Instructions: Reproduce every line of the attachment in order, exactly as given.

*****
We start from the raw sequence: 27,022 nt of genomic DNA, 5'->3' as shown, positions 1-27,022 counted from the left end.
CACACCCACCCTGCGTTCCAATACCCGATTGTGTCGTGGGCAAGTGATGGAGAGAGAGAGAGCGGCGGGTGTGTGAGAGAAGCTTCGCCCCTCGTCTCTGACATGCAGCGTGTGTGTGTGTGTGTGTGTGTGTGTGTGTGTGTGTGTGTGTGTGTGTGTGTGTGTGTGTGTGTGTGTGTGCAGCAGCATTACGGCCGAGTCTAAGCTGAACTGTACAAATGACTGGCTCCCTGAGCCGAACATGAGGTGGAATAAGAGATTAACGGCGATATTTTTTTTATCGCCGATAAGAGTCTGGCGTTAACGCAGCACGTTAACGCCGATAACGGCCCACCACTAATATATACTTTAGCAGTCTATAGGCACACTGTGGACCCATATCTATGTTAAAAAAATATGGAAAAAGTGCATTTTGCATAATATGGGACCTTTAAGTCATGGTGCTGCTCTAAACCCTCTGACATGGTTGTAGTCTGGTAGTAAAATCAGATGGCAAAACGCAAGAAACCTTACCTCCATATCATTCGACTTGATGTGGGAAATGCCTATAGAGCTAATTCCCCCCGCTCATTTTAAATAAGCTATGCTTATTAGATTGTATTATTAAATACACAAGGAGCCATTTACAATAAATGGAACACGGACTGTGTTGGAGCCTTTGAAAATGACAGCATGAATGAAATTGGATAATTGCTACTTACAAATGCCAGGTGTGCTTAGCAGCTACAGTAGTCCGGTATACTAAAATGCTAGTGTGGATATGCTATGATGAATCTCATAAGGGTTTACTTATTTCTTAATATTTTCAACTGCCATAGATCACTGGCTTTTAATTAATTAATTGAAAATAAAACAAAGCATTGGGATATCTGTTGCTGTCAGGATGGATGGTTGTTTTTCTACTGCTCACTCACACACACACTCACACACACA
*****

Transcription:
We start from the raw sequence: 27,022 nt of genomic DNA, 5'->3' as shown, positions 1-27,022 counted from the left end.
CACACCCACCCTGCGTTCCAATACCCGATTGTGTCGTGGGCAAGTGATGGAGAGAGAGAGAGCGGCGGGTGTGTGAGAGAAGCTTCGCCCCTCGTCTCTGACATGCAGCGTGTGTGTGTGTGTGTGTGTGTGTGTGTGTGTGTGTGTGTGTGTGTGTGTGTGTGTGTGTGTGTGTGTGTGCAGCAGCATTACGGCCGAGTCTAAGCTGAACTGTACAAATGACTGGCTCCCTGAGCCGAACATGAGGTGGAATAAGAGATTAACGGCGATATTTTTTTTATCGCCGATAAGAGTCTGGCGTTAACGCAGCACGTTAACGCCGATAACGGCCCACCACTAATATATACTTTAGCAGTCTATAGGCACACTGTGGACCCATATCTATGTTAAAAAAATATGGAAAAAGTGCATTTTGCATAATATGGGACCTTTAAGTCATGGTGCTGCTCTAAACCCTCTGACATGGTTGTAGTCTGGTAGTAAAATCAGATGGCAAAACGCAAGAAACCTTACCTCCATATCATTCGACTTGATGTGGGAAATGCCTATAGAGCTAATTCCCCCCGCTCATTTTAAATAAGCTATGCTTATTAGATTGTATTATTAAATACACAAGGAGCCATTTACAATAAATGGAACACGGACTGTGTTGGAGCCTTTGAAAATGACAGCATGAATGAAATTGGATAATTGCTACTTACAAATGCCAGGTGTGCTTAGCAGCTACAGTAGTCCGGTATACTAAAATGCTAGTGTGGATATGCTATGATGAATCTCATAAGGGTTTACTTATTTCTTAATATTTTCAACTGCCATAGATCACTGGCTTTTAATTAATTAATTGAAAATAAAACAAAGCATTGGGATATCTGTTGCTGTCAGGATGGATGGTTGTTTTTCTACTGCTCACTCACACACACACTCACACACACA